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Contemporary Art  
 
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Thomas Lanigan Schmidt, also new to the Biennial but with a long history of exhibition at the Whitney and elsewhere, offered commentary in his decorative mixed-media paintings on his Catholic and gay identities.

Haring had died the year before, but was remembered in the Biennial with two large-scale paintings depicting an engorged penis, a Minotaur, an impaled globe, and a foot that invoked violence and bodily harm in an emphasis on the human body and its vulnerability.

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The Body's Vulnerability

A concern for the body's vulnerability became almost a fixation in contemporary art at the end of the twentieth century. The obsession has been variously attributed to the anxieties of a dominant and aging baby-boomer generation, to a traditional preoccupation with mortality by Western artists at the end of centuries (exacerbated now by the approach of the millennium), and to the AIDS crisis, which deeply affected the art community.

The AIDS crisis is a particularly trenchant factor in the character of gay art during the early 1990s. The theme of physical frailty informed some of the most plaintive works of the decade. They were created by both gay and straight artists, many of whom were represented at the 1991 Whitney Biennial.

Group Material, an artists' collaborative of four gay artists, active since the early 1980s, installed an AIDS Timeline in the lobby of the Whitney that traced a history in images and words of society's obliviousness to the plague of the century. Nayland Blake assembled non-functional steel contraptions, one with hanging meat cleavers that conveyed imminent threat.

David Wojnarowicz, who died in 1992 of AIDS, worked in a wide range of media including painting, installation art, video, film, and the written word. He was vocal in his condemnation of such homophobic figures as John Cardinal O'Connor, Senator Jesse Helms, and the Rev. Donald Wildmon.

In a gelatin silver print of human skeletons, whose arrangement suggests an ancient burial ground, Wojnarowicz lamented the loss of physical intimacy between human beings and the wasting away of the physical self. In his own text, overprinted on the photographic image, he wrote: "All these moments will be lost in time like tears in the rain."

Robert Gober, sculptor and installation artist, began his career in the 1980s. He received critical acclaim for his handcrafted facsimiles of dollhouses, baby cribs, and porcelain sinks--objects, often distorted in shape, that sprang from his childhood memories. As his work evolved, it took on more specific reference to Gober's Catholicism, gender ambiguities, gay identity and mortality.

In Untitled, 1990, included in the 1991 Whitney Biennial, a wax effigy of a naked male figure, still wearing shoes and socks, lies prone on its stomach, truncated at the waist to appear as though it is half-embedded in the wall. A musical staff with the rising and falling notes of a melody is imprinted across his exposed buttocks. The effigy is Gober's body, the hair on its legs his own.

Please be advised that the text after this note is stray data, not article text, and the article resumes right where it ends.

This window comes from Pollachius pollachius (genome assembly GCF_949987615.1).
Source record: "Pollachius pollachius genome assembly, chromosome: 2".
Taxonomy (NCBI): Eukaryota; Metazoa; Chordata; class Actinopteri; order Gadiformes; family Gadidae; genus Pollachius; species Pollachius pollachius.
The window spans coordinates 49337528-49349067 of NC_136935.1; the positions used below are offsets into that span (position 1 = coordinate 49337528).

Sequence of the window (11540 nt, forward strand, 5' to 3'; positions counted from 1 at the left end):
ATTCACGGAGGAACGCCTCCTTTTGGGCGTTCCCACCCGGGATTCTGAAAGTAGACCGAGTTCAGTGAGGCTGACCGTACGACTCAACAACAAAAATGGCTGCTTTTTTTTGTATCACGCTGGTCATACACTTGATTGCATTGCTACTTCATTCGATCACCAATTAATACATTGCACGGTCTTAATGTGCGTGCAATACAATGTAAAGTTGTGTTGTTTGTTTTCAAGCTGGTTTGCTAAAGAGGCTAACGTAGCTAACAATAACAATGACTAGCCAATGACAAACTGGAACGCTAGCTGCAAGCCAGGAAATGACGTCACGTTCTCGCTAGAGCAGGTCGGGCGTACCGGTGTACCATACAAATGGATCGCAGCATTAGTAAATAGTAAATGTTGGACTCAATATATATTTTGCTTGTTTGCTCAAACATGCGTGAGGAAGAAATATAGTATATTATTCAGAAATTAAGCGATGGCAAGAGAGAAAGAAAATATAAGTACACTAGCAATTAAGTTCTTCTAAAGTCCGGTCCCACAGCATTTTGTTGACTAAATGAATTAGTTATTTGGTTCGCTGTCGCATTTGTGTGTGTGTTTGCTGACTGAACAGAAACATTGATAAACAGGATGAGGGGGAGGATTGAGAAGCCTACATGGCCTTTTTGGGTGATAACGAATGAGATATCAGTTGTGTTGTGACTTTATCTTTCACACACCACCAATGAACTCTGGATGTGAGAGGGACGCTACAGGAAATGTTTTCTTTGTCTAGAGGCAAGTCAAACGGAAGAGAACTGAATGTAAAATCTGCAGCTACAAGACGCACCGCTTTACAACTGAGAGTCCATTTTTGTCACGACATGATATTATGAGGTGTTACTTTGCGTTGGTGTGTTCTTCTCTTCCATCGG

Félix González-Torres, a Cuban-American artist who died of AIDS in 1996, was also represented in the 1991 Biennial. He was an installation artist and maker of mysterious objects. He is perhaps best known for the strings of naked light bulbs with which he would festoon gallery spaces. Electrified, the light bulbs were allowed to burn out during exhibitions. Recalling Bleckner's "trophy paintings," these draped light strings became lyrical memorials. They played upon the symbolism of the low-burning or extinguished candle, which in traditional western art served as a reminder of the brevity of life and the inevitability of death.

The theme of human vulnerability and mortality also figured prominently in the 1991 Whitney Biennial in the art of Kiki Smith, John Coplans, Jennifer Bartlett, and the artists' collective known as Tim Rollins + K.O.S., as it had in the art of other established artists not included, notably Andres Serrano and the English painter Lucien Freud. All of these artists are heterosexual, suggesting the universality of the theme, which may have been inspired or made urgent by the AIDS crisis, but which also stemmed from an irrefutable fact of human existence.

The Retreat of Gay Identity Art

The 1991 Whitney Biennial may mark the apogee, in terms of exhibition exposure, of a contemporary art speaking to gay identity. The early 1990s were exceedingly important for letting informed general audiences know that gay artists could make great art deriving from gay experience. And yet, after this moment there would be little representation. The Whitney Biennials of the rest of the decade do not have a notable gay presence. Of the artists preoccupied with gay identity, only Gober appears in the 2000 Biennial. What happened?

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